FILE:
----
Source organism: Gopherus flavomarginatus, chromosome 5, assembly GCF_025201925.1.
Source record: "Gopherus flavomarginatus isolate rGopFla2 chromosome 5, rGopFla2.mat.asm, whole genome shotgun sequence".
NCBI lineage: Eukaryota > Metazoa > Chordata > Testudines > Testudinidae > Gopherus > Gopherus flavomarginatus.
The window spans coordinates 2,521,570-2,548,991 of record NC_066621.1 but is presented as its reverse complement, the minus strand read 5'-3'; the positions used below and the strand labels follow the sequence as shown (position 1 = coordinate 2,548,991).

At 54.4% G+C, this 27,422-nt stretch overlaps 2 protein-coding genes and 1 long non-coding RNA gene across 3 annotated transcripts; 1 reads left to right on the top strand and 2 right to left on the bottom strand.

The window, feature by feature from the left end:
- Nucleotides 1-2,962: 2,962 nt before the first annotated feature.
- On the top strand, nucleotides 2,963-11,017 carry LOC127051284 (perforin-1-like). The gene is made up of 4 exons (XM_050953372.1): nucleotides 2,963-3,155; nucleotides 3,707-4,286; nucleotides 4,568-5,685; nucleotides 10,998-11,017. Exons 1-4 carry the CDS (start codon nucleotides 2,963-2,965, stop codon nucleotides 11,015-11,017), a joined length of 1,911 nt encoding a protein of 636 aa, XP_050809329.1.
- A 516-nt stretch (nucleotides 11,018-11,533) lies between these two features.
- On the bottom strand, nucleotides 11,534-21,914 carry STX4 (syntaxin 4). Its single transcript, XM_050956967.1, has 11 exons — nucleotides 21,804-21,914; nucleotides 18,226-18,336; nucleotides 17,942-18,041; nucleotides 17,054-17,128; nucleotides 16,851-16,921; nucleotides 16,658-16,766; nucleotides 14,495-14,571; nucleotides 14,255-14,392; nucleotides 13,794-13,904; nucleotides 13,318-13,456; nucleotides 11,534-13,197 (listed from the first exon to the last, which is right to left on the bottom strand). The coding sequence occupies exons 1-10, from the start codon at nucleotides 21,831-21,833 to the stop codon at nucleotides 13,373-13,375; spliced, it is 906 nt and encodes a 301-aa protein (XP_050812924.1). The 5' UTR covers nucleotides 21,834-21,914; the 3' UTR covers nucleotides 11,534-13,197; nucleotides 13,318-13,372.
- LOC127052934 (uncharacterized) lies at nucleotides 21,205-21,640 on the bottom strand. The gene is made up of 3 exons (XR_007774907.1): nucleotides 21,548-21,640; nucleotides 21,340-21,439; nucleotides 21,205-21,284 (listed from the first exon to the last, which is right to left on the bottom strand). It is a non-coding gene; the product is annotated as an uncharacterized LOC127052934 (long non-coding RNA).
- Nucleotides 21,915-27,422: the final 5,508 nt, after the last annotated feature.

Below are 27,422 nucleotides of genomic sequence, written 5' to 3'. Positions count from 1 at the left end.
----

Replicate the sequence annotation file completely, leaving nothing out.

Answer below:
Source organism: Gopherus flavomarginatus, chromosome 5, assembly GCF_025201925.1.
Source record: "Gopherus flavomarginatus isolate rGopFla2 chromosome 5, rGopFla2.mat.asm, whole genome shotgun sequence".
NCBI lineage: Eukaryota > Metazoa > Chordata > Testudines > Testudinidae > Gopherus > Gopherus flavomarginatus.
The window spans coordinates 2,521,570-2,548,991 of record NC_066621.1 but is presented as its reverse complement, the minus strand read 5'-3'; the positions used below and the strand labels follow the sequence as shown (position 1 = coordinate 2,548,991).

At 54.4% G+C, this 27,422-nt stretch overlaps 2 protein-coding genes and 1 long non-coding RNA gene across 3 annotated transcripts; 1 reads left to right on the top strand and 2 right to left on the bottom strand.

The window, feature by feature from the left end:
- Nucleotides 1-2,962: 2,962 nt before the first annotated feature.
- On the top strand, nucleotides 2,963-11,017 carry LOC127051284 (perforin-1-like). The gene is made up of 4 exons (XM_050953372.1): nucleotides 2,963-3,155; nucleotides 3,707-4,286; nucleotides 4,568-5,685; nucleotides 10,998-11,017. Exons 1-4 carry the CDS (start codon nucleotides 2,963-2,965, stop codon nucleotides 11,015-11,017), a joined length of 1,911 nt encoding a protein of 636 aa, XP_050809329.1.
- A 516-nt stretch (nucleotides 11,018-11,533) lies between these two features.
- On the bottom strand, nucleotides 11,534-21,914 carry STX4 (syntaxin 4). Its single transcript, XM_050956967.1, has 11 exons — nucleotides 21,804-21,914; nucleotides 18,226-18,336; nucleotides 17,942-18,041; nucleotides 17,054-17,128; nucleotides 16,851-16,921; nucleotides 16,658-16,766; nucleotides 14,495-14,571; nucleotides 14,255-14,392; nucleotides 13,794-13,904; nucleotides 13,318-13,456; nucleotides 11,534-13,197 (listed from the first exon to the last, which is right to left on the bottom strand). The coding sequence occupies exons 1-10, from the start codon at nucleotides 21,831-21,833 to the stop codon at nucleotides 13,373-13,375; spliced, it is 906 nt and encodes a 301-aa protein (XP_050812924.1). The 5' UTR covers nucleotides 21,834-21,914; the 3' UTR covers nucleotides 11,534-13,197; nucleotides 13,318-13,372.
- LOC127052934 (uncharacterized) lies at nucleotides 21,205-21,640 on the bottom strand. The gene is made up of 3 exons (XR_007774907.1): nucleotides 21,548-21,640; nucleotides 21,340-21,439; nucleotides 21,205-21,284 (listed from the first exon to the last, which is right to left on the bottom strand). It is a non-coding gene; the product is annotated as an uncharacterized LOC127052934 (long non-coding RNA).
- Nucleotides 21,915-27,422: the final 5,508 nt, after the last annotated feature.

Below are 27,422 nucleotides of genomic sequence, written 5' to 3'. Positions count from 1 at the left end.